Exploring cultures, countries and comfort zones
Avoiding a Blunder Down Under
G’day, mate! I’m often asked
“How do Americans work
in Australia?” Australia is a
beautiful holiday destination,
with friendly people and a
strong speaking industry.
But, the fact of the matter is, regardless
of whether you’re working in Australia
or any other country in the world,
unless you are an established International speaker or author, you will be
viewed as competition.
Most countries aren’t interested in
promoting someone who is going to fly
in, fly out, and take business from the
local market. If you’re really serious
about generating business in Australia,
you should be prepared to actually live
there for a period of time. There are
plenty of speakers who have successfully mastered business overseas; for
example, Australia natives Amanda
Gore, CSP, N een James, ASM, and “Mr.
Body Languag e” Allan Pease, CSP.
Making a name for yourself
certainly takes time and determination, but it’s definitely
feasible if you’re ready to
put the effort into it.
Here are some strategies
to get you started:
the Aussies. If you
think you can
fly in, meet
get work, you’re
wrong. You have
to make friends
before you make
requests, so it’s
important to allow
yourself the time to
Learn the Lingo
in the Land of Oz
• Oz: Australia
• Mate: friend
• Uni: university
• Bloke: man, guy
• Toilet: bathroom
• Bloody: very
• Click: kilometer
(“it’s just 10 clicks away”)
• Outback: interior, remote country
areas of Australia (“the bush”)
acclimatize the culture and speak to
experienced speakers who know and
understand the local scene.
Do your homework. Contact all
the bureaus, professional conference
organizers and event managers ahead
of time. Make sure to send an email or
give them a call prior to sending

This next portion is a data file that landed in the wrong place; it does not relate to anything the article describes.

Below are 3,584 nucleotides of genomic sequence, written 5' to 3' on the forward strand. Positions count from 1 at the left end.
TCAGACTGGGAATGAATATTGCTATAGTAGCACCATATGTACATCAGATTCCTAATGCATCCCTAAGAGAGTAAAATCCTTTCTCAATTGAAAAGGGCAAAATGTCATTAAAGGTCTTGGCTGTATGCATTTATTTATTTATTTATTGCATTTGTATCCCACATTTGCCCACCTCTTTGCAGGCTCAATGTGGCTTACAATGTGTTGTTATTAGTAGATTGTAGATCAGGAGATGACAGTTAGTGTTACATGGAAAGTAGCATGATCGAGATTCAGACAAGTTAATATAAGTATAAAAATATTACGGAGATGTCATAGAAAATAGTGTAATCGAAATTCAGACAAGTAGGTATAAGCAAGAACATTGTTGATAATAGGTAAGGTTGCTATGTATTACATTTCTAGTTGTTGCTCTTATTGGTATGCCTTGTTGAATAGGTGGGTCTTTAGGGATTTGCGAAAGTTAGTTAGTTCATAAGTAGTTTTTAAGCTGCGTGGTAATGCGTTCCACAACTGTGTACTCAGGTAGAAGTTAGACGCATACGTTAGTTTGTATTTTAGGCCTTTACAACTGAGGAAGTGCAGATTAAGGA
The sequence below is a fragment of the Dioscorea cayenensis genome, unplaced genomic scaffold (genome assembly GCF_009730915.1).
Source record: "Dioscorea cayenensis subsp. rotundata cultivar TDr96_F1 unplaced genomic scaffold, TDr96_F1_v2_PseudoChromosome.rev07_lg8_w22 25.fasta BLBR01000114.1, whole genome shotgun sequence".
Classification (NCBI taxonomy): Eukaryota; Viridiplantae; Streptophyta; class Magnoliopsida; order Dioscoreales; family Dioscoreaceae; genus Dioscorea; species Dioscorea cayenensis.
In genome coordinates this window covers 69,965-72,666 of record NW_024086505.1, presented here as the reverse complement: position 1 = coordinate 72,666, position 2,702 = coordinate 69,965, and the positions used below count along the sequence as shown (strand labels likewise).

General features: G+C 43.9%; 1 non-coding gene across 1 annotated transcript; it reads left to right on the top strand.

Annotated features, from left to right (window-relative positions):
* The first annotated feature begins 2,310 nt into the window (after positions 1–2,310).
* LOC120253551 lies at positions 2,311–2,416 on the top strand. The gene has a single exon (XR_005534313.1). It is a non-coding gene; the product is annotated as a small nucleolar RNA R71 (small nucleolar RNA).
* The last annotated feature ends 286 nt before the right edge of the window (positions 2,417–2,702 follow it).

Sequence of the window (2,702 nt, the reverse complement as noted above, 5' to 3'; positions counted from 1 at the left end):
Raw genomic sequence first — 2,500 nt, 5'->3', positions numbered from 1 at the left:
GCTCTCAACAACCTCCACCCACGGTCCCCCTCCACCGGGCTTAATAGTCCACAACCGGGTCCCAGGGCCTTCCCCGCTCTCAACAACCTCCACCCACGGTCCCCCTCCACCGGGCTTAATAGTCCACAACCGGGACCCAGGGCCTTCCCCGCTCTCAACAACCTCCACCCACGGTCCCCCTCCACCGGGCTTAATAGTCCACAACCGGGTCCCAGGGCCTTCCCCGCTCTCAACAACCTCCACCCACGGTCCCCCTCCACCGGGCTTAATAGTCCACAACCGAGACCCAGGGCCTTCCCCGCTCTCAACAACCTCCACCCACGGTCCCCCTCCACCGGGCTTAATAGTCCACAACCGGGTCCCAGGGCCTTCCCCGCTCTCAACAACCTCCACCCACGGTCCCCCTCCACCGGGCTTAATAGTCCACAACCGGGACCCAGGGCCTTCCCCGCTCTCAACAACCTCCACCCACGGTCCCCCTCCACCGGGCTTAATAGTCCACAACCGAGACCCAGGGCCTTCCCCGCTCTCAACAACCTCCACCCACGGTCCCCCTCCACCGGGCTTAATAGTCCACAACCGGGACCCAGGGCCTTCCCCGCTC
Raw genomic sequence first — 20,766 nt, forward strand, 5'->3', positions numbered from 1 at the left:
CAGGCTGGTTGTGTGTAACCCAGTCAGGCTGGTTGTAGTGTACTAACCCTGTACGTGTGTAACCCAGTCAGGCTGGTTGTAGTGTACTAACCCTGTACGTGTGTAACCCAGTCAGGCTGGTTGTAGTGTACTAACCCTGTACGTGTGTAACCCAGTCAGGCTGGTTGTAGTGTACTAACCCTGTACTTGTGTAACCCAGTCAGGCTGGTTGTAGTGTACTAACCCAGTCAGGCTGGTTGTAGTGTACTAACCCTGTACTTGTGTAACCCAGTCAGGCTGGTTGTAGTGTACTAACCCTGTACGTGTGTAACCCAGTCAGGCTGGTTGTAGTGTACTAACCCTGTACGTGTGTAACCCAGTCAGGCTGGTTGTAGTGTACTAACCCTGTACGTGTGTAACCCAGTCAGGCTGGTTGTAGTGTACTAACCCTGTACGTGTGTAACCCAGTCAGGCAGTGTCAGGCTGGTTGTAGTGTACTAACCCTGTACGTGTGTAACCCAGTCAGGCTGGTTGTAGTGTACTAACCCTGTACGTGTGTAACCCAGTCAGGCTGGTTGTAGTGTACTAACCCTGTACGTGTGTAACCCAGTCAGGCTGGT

your marketing materials so they
don’t end up as spam. If you
really want to impress them,
let them know how long you
plan to stay in the country.
Get hooked up. One
option for generating over-
seas business is to hook up
with an international seminar
organizer and go on tour.
The hours are long and
lonely, and the reward
is marginal, but you’ll
be getting paid to
generate your own
a presentation for your
U.S. clients who have
overseas operations, and then give the
business to a selected bureau to handle
on your behalf. The result is an instant
Be specific. Focus on the industry
that is the best fit for you and go with
it. Create industry-specific marketing
materials and double-check that the
jargon is appropriate Down Under.
Sell yourself. Present your specific area
of expertise and convince them of your
value, but be sure to outline the clients and
industries you’ve worked with, emphasize
bureau relationships and explain how your
services will benefit their market.
Create an edge. Illustrate the positive
changes you can make as a result of audiences working with you. Show prospective clients what you can bring to the
table that isn’t already available.
Work before play. Be prepared to work
at the local market rate until you are
an established speaker in high demand.
Once your reputation is established, you
can raise your rate.
Australian audiences may look similar
to what you’re used to, but I assure you
they are very different. They have great
respect for high achievers, but low tolerance for mushy stuff. Don’t expect a
standing ovation as they are few and far
See you Down Under!
Ron Tacchi, CSP, is a New York
native who has been based in
Sydney, Australia, for over 35
years. He is widely recognized
with over 3,000 presentations
and numerous industry awards. Ron established his own bureau 17 years ago and
recently merged with the Saxton Group,
Australia’s first speakers’ bureau. For more
information, visit www.saxton.com.au/